As the president of the NFU Peter Kendall recently suggested, this is analogous to burning books in a library before anyone has been able to read them.

In China, Greenpeace managed to trigger a national media panic by claiming that two dozen children had been used as human guinea pigs in a trial of GM golden rice. They gave no consideration to the fact that this rice is healthier, and could save thousands of children from vitamin A deficiency-related blindness and death each year.

The fact that golden rice was developed in the public sector and for public benefit cuts no ice with the antis. Take Rothamsted Research, which last year began a trial of an aphid-resistant GM wheat. Professor John Pickett and his team took to YouTube and the media to tell the important story of why their research mattered. They gathered thousands of signatures on a petition when the antis could only manage a couple of hundred, and the attempted destruction was a damp squib.

This year, as well as repeating the wheat trial, Rothamsted is working on an Omega-3 oilseed that could replace wild fish in food for farmed salmon. So this could help reduce overfishing by allowing land-based feedstocks to be used in aquaculture. Yes it’s GM, so expect the antis to oppose this one too, despite the obvious potential environmental benefits in terms of marine biodiversity.

My conclusion today is very clear: the GM debate is over. It is finished. We no longer need to discuss whether or not it is safe – over a decade and a half with three trillion GM meals eaten there has never been a single substantiated case of harm. You are more likely to get hit by an asteroid than to get hurt by GM food.

Just as I did 10 years ago, Greenpeace and the Soil Association claim to be guided by consensus science, as on climate change. Yet on GM there is a rock-solid scientific consensus, backed by the American Association for the Advancement of Science, the Royal Society, health institutes and national science academies around the world. Yet this inconvenient truth is ignored because it conflicts with their ideology.

One final example is the sad story of the GM blight-resistant potato. This was being developed by both the Sainsbury Lab and Teagasc, a publicly funded institute in Ireland – but the Irish Green Party was so opposed that they even took out a court case against it.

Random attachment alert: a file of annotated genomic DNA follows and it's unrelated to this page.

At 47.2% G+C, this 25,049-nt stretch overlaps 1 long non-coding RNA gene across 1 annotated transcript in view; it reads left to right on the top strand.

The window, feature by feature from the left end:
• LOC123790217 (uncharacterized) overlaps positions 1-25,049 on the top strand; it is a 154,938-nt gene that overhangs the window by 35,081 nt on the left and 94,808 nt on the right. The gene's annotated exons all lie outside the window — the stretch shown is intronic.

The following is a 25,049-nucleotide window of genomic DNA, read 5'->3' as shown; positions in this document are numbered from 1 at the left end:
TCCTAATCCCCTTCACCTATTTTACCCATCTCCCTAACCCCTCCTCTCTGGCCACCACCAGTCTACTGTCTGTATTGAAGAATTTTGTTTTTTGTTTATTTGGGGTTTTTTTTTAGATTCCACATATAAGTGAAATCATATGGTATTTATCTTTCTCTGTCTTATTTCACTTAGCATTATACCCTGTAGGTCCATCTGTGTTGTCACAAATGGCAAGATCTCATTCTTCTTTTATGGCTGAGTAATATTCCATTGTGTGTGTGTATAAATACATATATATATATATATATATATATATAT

This is despite the fact that the blight-resistant potato would save farmers from doing 15 fungicide sprays per season, that pollen transfer is not an issue because potatoes are clonally propagated and that the offending gene came from a wild relative of the potato.

There would have been a nice historical resonance to having a blight-resistant potato developed in Ireland, given the million or more who died due to the potato famine in the mid-19th century. It would have been a wonderful thing for Ireland to be the country that defeated blight. But thanks to the Irish Green Party, this is not to be.

And unfortunately the antis now have the bureaucrats on their side. Wales and Scotland are officially GM free, taking medieval superstition as a strategic imperative for devolved governments supposedly guided by science. In Africa, “no GM” is still the motto for many governments.

Thus desperately needed agricultural innovation is being strangled by a suffocating avalanche of regulations that are not based on any rational scientific assessment of risk. The risk today is not that anyone will be harmed by GM food, but that millions will be harmed by not having enough food, because a vocal minority of people in rich countries want their meals to be what they consider “natural”.

In my view, farmers should be free to choose what kind of technologies they want to adopt. If you think the old ways are the best, that’s fine. You have that right.

What you don’t have the right to do is to stand in the way of others who hope and strive for ways of doing things differently, and hopefully better.

So my message to the anti-GM lobby is this: You are entitled to your views, but you must know by now that they are not supported by science. We are coming to a crunch point, and for the sake of both people and the planet, now is the time for you to get out of the way and let the rest of us get on with feeding the world sustainably.

Mark Lynas is an environmental author and campaigner. His most recent book is The God Species: How the Planet Can Survive the Age of Humans. He is a visiting research associate at Oxford University’s School of Geography and the Environment.

More on this topic

Visit our Oxford Farming Conference page